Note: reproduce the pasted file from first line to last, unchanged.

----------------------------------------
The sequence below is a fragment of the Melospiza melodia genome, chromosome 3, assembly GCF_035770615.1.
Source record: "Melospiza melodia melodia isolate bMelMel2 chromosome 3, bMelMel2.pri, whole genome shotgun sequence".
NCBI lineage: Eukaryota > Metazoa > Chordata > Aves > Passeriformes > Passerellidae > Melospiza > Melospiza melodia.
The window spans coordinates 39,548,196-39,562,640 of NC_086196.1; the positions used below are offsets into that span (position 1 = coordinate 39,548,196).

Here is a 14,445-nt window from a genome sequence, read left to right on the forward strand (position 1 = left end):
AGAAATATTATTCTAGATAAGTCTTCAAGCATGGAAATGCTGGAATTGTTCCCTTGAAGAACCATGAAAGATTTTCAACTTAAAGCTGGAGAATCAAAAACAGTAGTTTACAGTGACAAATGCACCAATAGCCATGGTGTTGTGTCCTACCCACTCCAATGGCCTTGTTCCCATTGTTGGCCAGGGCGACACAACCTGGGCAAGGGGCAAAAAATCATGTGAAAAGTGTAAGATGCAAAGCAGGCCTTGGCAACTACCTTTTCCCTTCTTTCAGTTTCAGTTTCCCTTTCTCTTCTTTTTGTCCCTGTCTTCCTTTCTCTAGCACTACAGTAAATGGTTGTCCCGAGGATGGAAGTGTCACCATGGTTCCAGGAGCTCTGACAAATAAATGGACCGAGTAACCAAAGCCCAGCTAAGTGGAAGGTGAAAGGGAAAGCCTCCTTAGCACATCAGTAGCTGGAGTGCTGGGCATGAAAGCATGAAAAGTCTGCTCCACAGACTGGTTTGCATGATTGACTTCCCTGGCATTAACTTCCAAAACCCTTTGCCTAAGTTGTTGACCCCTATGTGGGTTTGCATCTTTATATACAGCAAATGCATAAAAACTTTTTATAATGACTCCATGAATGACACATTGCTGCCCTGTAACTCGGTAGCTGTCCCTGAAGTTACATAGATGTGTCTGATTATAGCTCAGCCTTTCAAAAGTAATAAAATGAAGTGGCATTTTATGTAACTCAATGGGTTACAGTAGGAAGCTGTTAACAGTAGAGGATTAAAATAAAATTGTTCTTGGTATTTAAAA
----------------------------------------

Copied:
The sequence below is a fragment of the Melospiza melodia genome, chromosome 3, assembly GCF_035770615.1.
Source record: "Melospiza melodia melodia isolate bMelMel2 chromosome 3, bMelMel2.pri, whole genome shotgun sequence".
NCBI lineage: Eukaryota > Metazoa > Chordata > Aves > Passeriformes > Passerellidae > Melospiza > Melospiza melodia.
The window spans coordinates 39,548,196-39,562,640 of NC_086196.1; the positions used below are offsets into that span (position 1 = coordinate 39,548,196).

Here is a 14,445-nt window from a genome sequence, read left to right on the forward strand (position 1 = left end):
AGAAATATTATTCTAGATAAGTCTTCAAGCATGGAAATGCTGGAATTGTTCCCTTGAAGAACCATGAAAGATTTTCAACTTAAAGCTGGAGAATCAAAAACAGTAGTTTACAGTGACAAATGCACCAATAGCCATGGTGTTGTGTCCTACCCACTCCAATGGCCTTGTTCCCATTGTTGGCCAGGGCGACACAACCTGGGCAAGGGGCAAAAAATCATGTGAAAAGTGTAAGATGCAAAGCAGGCCTTGGCAACTACCTTTTCCCTTCTTTCAGTTTCAGTTTCCCTTTCTCTTCTTTTTGTCCCTGTCTTCCTTTCTCTAGCACTACAGTAAATGGTTGTCCCGAGGATGGAAGTGTCACCATGGTTCCAGGAGCTCTGACAAATAAATGGACCGAGTAACCAAAGCCCAGCTAAGTGGAAGGTGAAAGGGAAAGCCTCCTTAGCACATCAGTAGCTGGAGTGCTGGGCATGAAAGCATGAAAAGTCTGCTCCACAGACTGGTTTGCATGATTGACTTCCCTGGCATTAACTTCCAAAACCCTTTGCCTAAGTTGTTGACCCCTATGTGGGTTTGCATCTTTATATACAGCAAATGCATAAAAACTTTTTATAATGACTCCATGAATGACACATTGCTGCCCTGTAACTCGGTAGCTGTCCCTGAAGTTACATAGATGTGTCTGATTATAGCTCAGCCTTTCAAAAGTAATAAAATGAAGTGGCATTTTATGTAACTCAATGGGTTACAGTAGGAAGCTGTTAACAGTAGAGGATTAAAATAAAATTGTTCTTGGTATTTAAAA